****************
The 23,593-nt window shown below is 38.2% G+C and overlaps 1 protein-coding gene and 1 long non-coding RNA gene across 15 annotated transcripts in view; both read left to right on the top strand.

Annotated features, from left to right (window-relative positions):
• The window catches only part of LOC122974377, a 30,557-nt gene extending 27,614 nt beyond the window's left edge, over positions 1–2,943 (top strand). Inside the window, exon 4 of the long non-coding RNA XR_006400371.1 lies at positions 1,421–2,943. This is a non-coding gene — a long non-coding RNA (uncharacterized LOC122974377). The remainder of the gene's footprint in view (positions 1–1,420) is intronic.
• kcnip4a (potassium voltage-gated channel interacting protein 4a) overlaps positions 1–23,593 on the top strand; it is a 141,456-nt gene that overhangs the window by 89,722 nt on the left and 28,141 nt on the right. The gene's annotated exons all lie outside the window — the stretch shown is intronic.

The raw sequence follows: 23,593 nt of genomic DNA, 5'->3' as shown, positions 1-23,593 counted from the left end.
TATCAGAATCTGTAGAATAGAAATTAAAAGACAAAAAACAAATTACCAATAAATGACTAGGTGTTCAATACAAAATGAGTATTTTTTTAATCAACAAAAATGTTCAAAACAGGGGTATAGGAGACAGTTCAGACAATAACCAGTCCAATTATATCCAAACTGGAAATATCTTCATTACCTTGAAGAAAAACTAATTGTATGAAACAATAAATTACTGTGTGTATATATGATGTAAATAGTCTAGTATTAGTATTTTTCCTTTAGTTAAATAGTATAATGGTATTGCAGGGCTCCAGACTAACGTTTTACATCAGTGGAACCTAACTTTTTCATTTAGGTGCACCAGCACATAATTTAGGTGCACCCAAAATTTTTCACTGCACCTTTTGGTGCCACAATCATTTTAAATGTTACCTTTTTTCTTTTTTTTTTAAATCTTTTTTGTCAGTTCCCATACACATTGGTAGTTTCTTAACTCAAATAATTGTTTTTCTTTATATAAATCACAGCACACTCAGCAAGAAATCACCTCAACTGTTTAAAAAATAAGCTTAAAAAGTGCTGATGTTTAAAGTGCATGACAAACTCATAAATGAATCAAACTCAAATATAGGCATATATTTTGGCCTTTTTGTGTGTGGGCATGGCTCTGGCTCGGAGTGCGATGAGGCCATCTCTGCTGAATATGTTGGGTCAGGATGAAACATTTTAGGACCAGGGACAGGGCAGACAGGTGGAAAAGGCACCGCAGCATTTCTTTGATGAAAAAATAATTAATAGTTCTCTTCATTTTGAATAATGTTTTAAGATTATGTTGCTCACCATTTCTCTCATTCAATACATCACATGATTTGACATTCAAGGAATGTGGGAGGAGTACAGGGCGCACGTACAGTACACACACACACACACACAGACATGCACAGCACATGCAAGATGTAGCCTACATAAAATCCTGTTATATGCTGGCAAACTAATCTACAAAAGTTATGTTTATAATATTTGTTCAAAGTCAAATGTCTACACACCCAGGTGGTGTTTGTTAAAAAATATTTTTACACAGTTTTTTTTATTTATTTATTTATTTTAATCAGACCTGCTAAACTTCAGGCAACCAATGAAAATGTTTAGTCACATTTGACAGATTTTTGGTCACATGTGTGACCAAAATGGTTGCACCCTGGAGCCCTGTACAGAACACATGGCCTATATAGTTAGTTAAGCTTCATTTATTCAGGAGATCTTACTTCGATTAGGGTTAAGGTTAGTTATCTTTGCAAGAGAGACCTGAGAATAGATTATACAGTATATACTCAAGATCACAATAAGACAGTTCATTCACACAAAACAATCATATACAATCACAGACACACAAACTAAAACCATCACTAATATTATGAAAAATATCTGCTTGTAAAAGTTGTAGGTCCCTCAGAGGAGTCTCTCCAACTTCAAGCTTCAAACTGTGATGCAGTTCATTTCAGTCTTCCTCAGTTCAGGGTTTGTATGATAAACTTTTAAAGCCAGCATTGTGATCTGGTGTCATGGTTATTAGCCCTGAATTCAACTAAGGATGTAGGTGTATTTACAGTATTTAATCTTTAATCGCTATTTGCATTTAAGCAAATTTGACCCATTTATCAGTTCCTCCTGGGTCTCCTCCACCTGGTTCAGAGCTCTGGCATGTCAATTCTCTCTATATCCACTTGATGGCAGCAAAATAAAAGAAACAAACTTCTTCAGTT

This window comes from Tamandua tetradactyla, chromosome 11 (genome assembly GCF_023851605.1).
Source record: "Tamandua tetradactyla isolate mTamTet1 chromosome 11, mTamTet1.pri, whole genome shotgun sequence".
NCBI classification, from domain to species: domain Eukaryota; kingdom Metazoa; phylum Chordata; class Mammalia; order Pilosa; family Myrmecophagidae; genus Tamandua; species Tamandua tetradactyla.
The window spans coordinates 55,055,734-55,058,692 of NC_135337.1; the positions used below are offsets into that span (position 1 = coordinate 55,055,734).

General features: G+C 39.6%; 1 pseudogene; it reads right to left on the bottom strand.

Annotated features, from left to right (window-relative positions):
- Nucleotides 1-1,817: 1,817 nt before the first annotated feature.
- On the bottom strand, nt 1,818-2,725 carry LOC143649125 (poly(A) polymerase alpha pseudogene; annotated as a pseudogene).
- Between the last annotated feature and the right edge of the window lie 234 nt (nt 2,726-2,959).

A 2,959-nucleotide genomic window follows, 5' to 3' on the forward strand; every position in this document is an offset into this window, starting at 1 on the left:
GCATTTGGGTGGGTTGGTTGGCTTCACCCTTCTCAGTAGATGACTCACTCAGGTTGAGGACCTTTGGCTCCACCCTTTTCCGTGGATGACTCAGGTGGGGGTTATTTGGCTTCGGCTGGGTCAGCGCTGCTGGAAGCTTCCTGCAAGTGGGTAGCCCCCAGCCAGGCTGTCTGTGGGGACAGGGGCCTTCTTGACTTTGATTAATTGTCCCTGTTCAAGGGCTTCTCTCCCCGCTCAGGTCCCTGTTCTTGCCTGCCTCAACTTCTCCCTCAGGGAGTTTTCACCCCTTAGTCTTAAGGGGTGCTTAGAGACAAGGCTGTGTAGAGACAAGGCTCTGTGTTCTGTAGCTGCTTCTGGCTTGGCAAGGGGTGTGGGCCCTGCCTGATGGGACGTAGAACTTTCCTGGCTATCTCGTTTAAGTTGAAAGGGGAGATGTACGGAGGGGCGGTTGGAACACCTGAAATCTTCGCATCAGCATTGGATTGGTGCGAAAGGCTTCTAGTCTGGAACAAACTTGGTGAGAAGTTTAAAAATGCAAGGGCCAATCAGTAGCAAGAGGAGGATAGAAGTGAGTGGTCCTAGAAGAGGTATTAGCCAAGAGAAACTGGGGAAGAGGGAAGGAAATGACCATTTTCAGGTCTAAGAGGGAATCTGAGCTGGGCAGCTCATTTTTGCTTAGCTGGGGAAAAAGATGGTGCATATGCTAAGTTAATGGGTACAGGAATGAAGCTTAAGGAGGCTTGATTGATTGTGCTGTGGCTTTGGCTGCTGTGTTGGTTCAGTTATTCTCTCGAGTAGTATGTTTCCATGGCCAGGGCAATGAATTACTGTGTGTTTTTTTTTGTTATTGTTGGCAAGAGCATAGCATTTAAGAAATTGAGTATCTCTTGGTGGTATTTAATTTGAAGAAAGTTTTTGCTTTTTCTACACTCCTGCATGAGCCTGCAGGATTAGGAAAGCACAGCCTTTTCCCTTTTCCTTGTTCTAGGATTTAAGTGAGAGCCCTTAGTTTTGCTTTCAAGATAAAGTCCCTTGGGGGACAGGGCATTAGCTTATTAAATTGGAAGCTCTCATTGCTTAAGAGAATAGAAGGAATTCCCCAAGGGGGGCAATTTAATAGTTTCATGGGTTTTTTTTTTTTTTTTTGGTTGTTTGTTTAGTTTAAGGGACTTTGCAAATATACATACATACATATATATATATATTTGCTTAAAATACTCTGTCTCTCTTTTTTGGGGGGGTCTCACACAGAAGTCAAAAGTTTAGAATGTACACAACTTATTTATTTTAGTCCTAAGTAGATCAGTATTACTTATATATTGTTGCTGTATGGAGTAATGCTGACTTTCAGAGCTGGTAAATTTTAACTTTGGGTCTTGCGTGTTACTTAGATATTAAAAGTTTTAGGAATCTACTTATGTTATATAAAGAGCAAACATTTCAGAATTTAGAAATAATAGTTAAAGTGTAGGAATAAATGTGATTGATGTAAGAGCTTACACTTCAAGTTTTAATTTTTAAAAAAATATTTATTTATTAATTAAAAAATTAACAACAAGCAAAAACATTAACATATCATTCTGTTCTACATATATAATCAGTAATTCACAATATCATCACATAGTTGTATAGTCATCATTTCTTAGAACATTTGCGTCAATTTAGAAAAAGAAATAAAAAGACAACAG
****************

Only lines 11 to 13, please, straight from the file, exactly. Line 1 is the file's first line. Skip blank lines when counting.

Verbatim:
General features: G+C 39.6%; 1 pseudogene; it reads right to left on the bottom strand.

Annotated features, from left to right (window-relative positions):
- Nucleotides 1-1,817: 1,817 nt before the first annotated feature.